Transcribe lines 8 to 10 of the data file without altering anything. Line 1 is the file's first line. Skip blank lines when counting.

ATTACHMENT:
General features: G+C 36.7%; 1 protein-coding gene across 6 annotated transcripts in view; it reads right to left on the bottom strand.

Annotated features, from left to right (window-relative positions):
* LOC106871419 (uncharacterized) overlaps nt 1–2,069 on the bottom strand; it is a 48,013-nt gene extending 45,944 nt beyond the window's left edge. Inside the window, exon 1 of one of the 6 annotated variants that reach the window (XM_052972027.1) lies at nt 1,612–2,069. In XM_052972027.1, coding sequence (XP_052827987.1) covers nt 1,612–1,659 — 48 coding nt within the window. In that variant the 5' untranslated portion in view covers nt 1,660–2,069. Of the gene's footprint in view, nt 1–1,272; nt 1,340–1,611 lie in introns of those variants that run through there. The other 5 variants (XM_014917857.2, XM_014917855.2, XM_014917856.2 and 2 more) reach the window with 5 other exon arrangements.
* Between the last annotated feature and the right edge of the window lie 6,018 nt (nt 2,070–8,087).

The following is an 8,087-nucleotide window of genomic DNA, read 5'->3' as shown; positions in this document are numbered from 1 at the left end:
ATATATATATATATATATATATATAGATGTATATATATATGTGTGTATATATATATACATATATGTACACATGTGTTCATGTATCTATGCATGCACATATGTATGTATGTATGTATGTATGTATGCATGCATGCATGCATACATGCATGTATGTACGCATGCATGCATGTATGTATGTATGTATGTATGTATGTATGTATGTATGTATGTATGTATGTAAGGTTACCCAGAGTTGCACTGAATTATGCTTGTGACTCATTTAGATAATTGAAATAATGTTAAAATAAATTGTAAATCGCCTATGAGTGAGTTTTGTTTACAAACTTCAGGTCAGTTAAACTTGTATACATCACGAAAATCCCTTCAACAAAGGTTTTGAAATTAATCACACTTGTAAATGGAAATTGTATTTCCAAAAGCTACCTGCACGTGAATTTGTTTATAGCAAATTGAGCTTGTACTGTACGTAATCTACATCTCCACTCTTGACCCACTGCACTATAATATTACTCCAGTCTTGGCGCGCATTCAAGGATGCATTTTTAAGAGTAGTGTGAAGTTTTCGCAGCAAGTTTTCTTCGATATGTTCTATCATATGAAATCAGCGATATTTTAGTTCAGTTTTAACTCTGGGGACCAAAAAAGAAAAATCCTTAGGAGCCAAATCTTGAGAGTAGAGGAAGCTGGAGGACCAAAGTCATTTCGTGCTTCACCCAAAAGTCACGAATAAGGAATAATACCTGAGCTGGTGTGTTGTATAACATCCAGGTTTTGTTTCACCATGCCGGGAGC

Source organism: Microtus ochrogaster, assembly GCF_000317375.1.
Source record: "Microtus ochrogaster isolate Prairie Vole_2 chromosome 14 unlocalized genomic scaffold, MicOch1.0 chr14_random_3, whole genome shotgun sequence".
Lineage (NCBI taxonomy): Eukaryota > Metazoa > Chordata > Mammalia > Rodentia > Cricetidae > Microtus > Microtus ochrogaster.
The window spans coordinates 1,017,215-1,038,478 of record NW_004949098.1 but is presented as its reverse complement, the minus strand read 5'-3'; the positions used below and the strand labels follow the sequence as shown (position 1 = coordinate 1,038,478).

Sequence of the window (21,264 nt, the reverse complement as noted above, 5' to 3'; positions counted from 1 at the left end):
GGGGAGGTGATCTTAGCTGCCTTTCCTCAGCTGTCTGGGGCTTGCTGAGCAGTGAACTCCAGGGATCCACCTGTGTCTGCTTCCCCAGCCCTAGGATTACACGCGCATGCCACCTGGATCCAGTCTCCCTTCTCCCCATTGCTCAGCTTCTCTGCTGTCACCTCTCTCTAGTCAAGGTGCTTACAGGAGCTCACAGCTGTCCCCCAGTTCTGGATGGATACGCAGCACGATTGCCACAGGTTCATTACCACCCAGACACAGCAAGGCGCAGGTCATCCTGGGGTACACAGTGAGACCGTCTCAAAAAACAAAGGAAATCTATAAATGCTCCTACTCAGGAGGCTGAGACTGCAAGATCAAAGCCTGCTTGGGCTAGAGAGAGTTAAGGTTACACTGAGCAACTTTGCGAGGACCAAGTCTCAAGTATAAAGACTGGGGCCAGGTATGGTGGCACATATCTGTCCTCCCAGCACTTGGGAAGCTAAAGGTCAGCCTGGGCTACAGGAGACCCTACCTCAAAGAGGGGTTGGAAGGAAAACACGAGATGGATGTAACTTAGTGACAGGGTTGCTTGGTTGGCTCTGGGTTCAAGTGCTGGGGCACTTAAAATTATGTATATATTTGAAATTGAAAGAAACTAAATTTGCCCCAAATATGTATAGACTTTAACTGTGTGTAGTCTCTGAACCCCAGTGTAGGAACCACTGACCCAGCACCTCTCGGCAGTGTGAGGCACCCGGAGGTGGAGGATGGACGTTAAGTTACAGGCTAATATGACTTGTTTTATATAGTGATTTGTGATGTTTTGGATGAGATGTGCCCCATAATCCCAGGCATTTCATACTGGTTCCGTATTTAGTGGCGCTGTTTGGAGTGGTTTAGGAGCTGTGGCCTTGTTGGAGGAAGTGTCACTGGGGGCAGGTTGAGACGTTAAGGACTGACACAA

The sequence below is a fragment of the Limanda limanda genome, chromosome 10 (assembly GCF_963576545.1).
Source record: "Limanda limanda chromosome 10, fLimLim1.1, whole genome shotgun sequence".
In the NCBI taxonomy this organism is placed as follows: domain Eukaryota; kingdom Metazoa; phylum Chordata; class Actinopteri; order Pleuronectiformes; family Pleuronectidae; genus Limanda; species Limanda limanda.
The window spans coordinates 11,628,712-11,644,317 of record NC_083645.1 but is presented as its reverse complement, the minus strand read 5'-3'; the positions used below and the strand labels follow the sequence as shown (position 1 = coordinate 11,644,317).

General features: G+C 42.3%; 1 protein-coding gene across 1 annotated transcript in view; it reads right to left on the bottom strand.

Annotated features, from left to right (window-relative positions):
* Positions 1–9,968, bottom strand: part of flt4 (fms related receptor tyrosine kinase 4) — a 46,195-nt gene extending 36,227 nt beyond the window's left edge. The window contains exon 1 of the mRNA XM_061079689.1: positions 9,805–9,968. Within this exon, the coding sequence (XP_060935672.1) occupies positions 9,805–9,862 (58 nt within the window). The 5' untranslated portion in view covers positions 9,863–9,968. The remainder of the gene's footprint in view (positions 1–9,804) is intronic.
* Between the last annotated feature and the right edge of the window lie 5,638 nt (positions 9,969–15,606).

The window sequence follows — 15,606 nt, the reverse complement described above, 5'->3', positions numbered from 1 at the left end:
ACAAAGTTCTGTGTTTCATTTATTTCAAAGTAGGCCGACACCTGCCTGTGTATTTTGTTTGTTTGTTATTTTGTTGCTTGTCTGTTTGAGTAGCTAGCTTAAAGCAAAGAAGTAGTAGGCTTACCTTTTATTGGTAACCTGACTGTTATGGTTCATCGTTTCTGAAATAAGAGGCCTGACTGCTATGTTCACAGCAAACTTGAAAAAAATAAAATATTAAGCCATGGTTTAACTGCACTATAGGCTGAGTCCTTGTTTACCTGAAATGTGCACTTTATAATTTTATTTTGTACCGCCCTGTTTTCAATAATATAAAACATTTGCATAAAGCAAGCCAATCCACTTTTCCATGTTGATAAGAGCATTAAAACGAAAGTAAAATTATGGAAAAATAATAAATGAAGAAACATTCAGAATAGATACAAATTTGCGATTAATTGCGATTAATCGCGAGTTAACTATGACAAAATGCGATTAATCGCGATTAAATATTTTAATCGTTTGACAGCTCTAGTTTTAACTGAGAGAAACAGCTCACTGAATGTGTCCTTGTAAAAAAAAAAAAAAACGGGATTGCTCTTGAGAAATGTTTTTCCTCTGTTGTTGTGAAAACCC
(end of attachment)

Source record: "Microtus ochrogaster isolate Prairie Vole_2 chromosome 14 unlocalized genomic scaffold, MicOch1.0 chr14_random_3, whole genome shotgun sequence".
Lineage (NCBI taxonomy): Eukaryota > Metazoa > Chordata > Mammalia > Rodentia > Cricetidae > Microtus > Microtus ochrogaster.
The window spans coordinates 1,017,215-1,038,478 of record NW_004949098.1 but is presented as its reverse complement, the minus strand read 5'-3'; the positions used below and the strand labels follow the sequence as shown (position 1 = coordinate 1,038,478).